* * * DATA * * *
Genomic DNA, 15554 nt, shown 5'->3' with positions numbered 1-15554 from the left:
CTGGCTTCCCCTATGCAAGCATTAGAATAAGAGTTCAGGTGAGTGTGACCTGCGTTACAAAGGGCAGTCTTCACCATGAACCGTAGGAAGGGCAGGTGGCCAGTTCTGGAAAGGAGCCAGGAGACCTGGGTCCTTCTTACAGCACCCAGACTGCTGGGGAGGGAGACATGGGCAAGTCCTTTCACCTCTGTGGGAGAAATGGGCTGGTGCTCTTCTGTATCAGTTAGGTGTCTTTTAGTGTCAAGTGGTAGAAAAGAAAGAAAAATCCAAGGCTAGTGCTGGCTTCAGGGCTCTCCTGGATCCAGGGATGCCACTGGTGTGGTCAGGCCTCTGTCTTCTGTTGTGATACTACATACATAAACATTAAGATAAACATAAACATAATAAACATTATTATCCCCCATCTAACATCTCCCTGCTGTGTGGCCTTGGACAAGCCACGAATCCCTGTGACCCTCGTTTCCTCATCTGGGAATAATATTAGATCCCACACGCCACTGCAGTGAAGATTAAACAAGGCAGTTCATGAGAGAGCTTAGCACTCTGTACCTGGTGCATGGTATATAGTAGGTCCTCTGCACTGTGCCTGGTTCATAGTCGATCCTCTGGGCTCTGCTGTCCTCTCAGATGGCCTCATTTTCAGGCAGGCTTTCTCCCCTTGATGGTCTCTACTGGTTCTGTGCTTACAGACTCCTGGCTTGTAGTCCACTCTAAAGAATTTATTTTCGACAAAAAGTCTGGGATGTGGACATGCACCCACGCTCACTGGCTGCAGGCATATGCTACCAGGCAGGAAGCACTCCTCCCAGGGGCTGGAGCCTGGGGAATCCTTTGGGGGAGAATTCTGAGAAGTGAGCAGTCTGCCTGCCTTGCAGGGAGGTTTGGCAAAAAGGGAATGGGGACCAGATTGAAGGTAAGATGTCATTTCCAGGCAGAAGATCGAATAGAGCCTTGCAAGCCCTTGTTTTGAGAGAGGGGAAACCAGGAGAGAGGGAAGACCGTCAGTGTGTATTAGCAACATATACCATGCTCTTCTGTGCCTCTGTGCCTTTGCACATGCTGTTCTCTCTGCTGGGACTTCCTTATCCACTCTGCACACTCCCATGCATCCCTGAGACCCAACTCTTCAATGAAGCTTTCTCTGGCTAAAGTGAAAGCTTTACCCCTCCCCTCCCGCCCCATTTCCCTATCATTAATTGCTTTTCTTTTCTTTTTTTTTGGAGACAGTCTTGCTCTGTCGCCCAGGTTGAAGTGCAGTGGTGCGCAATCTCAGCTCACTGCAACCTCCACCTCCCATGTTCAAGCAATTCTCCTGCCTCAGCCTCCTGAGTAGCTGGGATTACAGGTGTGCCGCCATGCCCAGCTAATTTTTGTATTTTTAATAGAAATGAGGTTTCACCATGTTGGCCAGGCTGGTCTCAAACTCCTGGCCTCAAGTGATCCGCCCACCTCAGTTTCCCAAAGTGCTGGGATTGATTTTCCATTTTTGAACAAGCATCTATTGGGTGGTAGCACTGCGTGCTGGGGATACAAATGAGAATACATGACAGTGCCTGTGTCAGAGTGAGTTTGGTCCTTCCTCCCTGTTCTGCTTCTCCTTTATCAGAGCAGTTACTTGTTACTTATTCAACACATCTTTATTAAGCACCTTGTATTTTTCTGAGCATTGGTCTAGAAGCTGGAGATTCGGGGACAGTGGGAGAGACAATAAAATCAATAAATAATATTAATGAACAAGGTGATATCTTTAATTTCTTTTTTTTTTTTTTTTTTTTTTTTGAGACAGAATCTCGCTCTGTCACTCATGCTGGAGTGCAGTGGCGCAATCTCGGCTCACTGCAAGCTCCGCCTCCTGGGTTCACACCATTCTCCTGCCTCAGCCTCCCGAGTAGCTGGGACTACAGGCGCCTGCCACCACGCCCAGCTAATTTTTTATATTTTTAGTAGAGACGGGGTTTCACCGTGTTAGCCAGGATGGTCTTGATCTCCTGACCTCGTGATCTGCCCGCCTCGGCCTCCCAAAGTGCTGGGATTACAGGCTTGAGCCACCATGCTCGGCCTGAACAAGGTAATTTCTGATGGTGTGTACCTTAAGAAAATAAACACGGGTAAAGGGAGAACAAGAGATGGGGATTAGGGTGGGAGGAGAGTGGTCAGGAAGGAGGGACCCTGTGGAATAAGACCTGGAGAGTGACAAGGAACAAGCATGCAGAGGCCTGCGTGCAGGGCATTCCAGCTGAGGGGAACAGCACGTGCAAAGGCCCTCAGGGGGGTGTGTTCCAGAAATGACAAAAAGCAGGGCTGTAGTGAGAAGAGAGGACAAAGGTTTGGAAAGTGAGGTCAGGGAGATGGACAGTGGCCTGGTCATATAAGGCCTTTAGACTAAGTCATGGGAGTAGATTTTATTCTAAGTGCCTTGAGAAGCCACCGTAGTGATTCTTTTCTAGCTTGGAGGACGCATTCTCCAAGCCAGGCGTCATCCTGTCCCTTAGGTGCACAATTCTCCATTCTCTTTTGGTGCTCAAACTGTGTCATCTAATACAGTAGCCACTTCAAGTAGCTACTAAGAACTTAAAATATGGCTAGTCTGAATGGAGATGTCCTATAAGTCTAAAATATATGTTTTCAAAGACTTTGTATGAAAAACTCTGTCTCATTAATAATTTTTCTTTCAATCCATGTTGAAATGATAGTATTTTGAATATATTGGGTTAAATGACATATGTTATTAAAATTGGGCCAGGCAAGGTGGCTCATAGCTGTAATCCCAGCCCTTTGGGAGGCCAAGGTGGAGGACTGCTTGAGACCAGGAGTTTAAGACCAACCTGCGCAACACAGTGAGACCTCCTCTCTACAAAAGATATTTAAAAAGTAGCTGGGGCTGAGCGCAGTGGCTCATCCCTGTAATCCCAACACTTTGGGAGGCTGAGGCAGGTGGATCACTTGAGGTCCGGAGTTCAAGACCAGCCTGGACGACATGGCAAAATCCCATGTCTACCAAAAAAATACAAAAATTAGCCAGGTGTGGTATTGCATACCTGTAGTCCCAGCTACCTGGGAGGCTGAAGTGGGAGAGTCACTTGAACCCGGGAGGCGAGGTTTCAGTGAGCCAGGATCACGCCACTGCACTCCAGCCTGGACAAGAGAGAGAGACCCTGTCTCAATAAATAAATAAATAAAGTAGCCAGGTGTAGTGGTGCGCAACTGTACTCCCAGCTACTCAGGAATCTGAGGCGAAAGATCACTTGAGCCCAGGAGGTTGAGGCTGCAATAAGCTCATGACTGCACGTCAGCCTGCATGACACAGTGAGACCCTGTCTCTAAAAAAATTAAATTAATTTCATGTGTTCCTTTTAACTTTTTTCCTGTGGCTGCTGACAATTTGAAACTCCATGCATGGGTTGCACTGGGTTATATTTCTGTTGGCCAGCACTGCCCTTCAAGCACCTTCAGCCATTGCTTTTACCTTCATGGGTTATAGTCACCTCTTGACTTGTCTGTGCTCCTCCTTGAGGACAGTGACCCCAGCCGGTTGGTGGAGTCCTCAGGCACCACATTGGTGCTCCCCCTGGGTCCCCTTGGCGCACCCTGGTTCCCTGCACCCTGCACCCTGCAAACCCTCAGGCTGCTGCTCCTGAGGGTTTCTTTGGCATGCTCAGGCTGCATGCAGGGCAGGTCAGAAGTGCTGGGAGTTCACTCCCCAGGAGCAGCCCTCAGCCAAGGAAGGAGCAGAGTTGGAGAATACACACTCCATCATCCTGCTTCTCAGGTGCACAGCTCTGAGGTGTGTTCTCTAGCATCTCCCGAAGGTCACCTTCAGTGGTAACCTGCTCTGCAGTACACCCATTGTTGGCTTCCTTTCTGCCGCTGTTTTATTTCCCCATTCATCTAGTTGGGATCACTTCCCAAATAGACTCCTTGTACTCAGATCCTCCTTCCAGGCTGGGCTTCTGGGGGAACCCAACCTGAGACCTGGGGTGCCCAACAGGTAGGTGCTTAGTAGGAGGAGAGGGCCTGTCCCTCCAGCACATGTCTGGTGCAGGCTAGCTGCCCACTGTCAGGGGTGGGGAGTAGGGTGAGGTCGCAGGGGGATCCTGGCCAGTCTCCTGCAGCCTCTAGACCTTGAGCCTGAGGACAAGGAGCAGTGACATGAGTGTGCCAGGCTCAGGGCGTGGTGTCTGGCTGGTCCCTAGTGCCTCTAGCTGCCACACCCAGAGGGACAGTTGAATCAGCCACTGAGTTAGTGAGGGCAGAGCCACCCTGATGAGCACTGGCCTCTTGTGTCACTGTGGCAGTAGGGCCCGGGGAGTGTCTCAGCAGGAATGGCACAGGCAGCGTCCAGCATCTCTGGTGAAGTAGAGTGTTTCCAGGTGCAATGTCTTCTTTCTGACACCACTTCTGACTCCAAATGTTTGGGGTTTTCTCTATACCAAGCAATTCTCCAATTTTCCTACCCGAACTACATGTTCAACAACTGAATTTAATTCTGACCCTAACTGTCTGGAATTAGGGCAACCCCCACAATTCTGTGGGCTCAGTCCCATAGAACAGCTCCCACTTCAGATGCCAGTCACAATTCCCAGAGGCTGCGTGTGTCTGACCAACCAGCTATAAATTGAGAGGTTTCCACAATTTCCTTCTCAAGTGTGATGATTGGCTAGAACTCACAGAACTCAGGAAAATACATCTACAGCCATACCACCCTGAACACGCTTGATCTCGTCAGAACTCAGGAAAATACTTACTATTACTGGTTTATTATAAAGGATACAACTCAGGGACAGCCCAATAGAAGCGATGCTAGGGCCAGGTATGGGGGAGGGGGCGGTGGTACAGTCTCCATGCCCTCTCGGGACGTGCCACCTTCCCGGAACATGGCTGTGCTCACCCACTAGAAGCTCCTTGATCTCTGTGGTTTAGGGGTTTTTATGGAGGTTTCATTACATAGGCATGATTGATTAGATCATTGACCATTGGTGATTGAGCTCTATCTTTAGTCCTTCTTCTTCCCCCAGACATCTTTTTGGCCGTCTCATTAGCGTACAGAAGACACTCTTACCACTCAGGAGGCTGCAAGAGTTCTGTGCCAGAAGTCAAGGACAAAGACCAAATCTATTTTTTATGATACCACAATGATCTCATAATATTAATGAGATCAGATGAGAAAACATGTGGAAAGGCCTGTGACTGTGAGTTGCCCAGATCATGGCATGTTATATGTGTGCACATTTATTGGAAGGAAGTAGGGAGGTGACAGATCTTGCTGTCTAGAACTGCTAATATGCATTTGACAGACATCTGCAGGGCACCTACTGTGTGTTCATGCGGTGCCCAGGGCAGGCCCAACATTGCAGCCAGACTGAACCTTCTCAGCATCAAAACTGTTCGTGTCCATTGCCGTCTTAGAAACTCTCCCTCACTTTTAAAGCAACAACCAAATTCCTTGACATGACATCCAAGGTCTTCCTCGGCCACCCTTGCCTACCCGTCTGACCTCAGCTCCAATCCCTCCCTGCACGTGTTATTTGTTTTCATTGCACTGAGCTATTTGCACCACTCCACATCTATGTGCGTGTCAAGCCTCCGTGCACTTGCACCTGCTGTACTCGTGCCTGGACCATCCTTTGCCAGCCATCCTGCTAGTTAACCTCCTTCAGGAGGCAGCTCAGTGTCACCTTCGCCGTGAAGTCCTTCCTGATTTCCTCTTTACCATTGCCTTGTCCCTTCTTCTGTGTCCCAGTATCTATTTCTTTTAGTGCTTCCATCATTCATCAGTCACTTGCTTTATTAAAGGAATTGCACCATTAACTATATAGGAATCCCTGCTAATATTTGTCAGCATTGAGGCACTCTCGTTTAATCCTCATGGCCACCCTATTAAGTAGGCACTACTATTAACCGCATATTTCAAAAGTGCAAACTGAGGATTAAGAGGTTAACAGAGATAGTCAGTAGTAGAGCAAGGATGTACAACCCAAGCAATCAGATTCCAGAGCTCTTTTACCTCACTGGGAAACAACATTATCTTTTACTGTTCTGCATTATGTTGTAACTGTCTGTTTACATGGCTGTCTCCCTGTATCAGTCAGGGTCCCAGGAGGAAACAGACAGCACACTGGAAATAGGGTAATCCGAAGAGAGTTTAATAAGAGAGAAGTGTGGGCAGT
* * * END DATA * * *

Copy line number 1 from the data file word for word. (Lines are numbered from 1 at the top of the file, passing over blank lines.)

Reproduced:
Genomic DNA, 15554 nt, shown 5'->3' with positions numbered 1-15554 from the left: